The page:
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Handling the Heat When it's Too Hot to Handle

How this mom's kids beat the heat with a lot of creativity and zero cash.

While it wasn’t, technically, hot enough to fry an egg on the sidewalk recently, it was hot enough to bring a screeching halt to our typical summer activities. Ordinarily, my daughter does lots of outdoorsy things like track camp, pool, lemonade stands and just plain old playing with the other members of our neighborhood gang.

But the heat wave brought an end to outdoor fun. Even track camp was cancelled as the temperature topped 100.  Like most of my friends, we don’t have an unlimited entertainment budget, so spending the week at the pool or in the movie theater was out of the question. Still, driven indoors, kids can easily turn into couch potatoes. Mine, and those of some friends, didn’t; they applied a generous dose of creativity to beat the heat without spending a dime.

My daughter erected a tent city in the family room. With a goodly amount of blankets and engineering assistance from her teenage brother’s friends, she put together a cozy space for reading, writing and hanging with her BFFs. That she built it all around one of the AC vents is just further testament to her ingenuity.

My son and his friends held a jam session. Instead of driving around looking for fast food and contributing to a hole in the ozone layer, they took over the remaining space in the family room. Guitars and amplifiers joined the drums and keyboard that already reside in the room. For a few hours, my kids and all of their friends coexisted peacefully. It was a beautiful, musical thing but left very little room to maneuver.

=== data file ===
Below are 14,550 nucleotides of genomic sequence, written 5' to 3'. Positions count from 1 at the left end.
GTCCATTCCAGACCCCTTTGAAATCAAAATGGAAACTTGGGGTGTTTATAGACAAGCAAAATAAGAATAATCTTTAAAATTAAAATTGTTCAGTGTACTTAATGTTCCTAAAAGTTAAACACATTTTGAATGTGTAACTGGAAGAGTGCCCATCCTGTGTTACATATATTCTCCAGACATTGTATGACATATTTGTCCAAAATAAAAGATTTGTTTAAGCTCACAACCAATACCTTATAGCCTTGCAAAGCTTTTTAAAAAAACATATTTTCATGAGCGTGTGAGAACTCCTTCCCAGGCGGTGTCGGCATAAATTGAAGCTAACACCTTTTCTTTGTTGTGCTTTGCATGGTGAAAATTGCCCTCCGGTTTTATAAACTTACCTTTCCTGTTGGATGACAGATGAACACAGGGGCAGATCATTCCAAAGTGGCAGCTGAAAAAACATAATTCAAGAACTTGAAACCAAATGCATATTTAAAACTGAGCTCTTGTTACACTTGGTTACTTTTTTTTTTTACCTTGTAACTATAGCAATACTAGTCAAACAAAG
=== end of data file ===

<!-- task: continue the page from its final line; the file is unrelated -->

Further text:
While I forced myself to run in the cool early part of the day, a friend’s teen took the opposite tack. She stayed up until four in the morning then slept through the hottest part of the day. She gets extra points from me for adapting the siesta, a staple of torrid climates, to our latitude.  

The most creative heat-induced activity I know of, though, are the films created by a team of three siblings from Wheaton. With a house full of Legos and time on their hands, they wrote, directed and filmed Lego Flash Mob and Lego Flash Mob 2 using the little plastic bricks and stop-motion photography. The films are a testament to raising siblings without rivalry.

We’re likely to get another pass through the broiler this week. While it’s tempting to take refuge at the movie theater or pay the price for a day at the beach, I think I’ll dig out the Legos and see if we’ve got any budding Spielbergs on our block. My son’s friends can supply the music and we can screen the films in my daughter’s tent city.

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